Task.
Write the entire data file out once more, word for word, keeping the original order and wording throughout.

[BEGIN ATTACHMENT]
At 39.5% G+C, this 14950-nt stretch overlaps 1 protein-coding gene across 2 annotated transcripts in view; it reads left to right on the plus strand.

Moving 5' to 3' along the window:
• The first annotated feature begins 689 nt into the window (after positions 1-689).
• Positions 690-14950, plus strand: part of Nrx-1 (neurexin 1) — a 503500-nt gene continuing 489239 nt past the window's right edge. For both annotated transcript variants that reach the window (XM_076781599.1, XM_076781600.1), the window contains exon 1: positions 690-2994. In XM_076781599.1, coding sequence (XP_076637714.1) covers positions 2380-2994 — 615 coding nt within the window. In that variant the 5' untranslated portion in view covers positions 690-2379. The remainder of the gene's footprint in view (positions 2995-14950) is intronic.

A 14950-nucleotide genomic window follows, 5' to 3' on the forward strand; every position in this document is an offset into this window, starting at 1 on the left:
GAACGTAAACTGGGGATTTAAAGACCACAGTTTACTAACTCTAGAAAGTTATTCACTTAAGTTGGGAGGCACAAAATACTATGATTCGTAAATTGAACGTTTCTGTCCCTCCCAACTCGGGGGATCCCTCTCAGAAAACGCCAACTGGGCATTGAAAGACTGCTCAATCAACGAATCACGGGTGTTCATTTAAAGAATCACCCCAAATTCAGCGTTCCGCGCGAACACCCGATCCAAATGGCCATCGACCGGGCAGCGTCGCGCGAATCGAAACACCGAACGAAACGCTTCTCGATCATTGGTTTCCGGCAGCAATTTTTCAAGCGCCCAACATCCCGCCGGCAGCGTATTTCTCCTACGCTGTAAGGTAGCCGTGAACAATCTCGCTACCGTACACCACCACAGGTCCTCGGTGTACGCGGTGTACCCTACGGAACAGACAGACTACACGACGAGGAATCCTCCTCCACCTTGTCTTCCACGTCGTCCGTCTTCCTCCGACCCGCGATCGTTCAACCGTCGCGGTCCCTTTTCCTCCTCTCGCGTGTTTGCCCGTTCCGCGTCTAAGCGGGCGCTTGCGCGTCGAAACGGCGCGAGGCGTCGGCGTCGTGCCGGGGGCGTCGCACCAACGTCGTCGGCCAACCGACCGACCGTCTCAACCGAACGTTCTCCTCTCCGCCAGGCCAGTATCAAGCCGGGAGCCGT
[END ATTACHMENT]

At 39.5% G+C, this 14950-nt stretch overlaps 1 protein-coding gene across 2 annotated transcripts in view; it reads left to right on the plus strand.

Moving 5' to 3' along the window:
• The first annotated feature begins 689 nt into the window (after positions 1-689).
• Positions 690-14950, plus strand: part of Nrx-1 (neurexin 1) — a 503500-nt gene continuing 489239 nt past the window's right edge. For both annotated transcript variants that reach the window (XM_076781599.1, XM_076781600.1), the window contains exon 1: positions 690-2994. In XM_076781599.1, coding sequence (XP_076637714.1) covers positions 2380-2994 — 615 coding nt within the window. In that variant the 5' untranslated portion in view covers positions 690-2379. The remainder of the gene's footprint in view (positions 2995-14950) is intronic.

A 14950-nucleotide genomic window follows, 5' to 3' on the forward strand; every position in this document is an offset into this window, starting at 1 on the left:
GAACGTAAACTGGGGATTTAAAGACCACAGTTTACTAACTCTAGAAAGTTATTCACTTAAGTTGGGAGGCACAAAATACTATGATTCGTAAATTGAACGTTTCTGTCCCTCCCAACTCGGGGGATCCCTCTCAGAAAACGCCAACTGGGCATTGAAAGACTGCTCAATCAACGAATCACGGGTGTTCATTTAAAGAATCACCCCAAATTCAGCGTTCCGCGCGAACACCCGATCCAAATGGCCATCGACCGGGCAGCGTCGCGCGAATCGAAACACCGAACGAAACGCTTCTCGATCATTGGTTTCCGGCAGCAATTTTTCAAGCGCCCAACATCCCGCCGGCAGCGTATTTCTCCTACGCTGTAAGGTAGCCGTGAACAATCTCGCTACCGTACACCACCACAGGTCCTCGGTGTACGCGGTGTACCCTACGGAACAGACAGACTACACGACGAGGAATCCTCCTCCACCTTGTCTTCCACGTCGTCCGTCTTCCTCCGACCCGCGATCGTTCAACCGTCGCGGTCCCTTTTCCTCCTCTCGCGTGTTTGCCCGTTCCGCGTCTAAGCGGGCGCTTGCGCGTCGAAACGGCGCGAGGCGTCGGCGTCGTGCCGGGGGCGTCGCACCAACGTCGTCGGCCAACCGACCGACCGTCTCAACCGAACGTTCTCCTCTCCGCCAGGCCAGTATCAAGCCGGGAGCCGT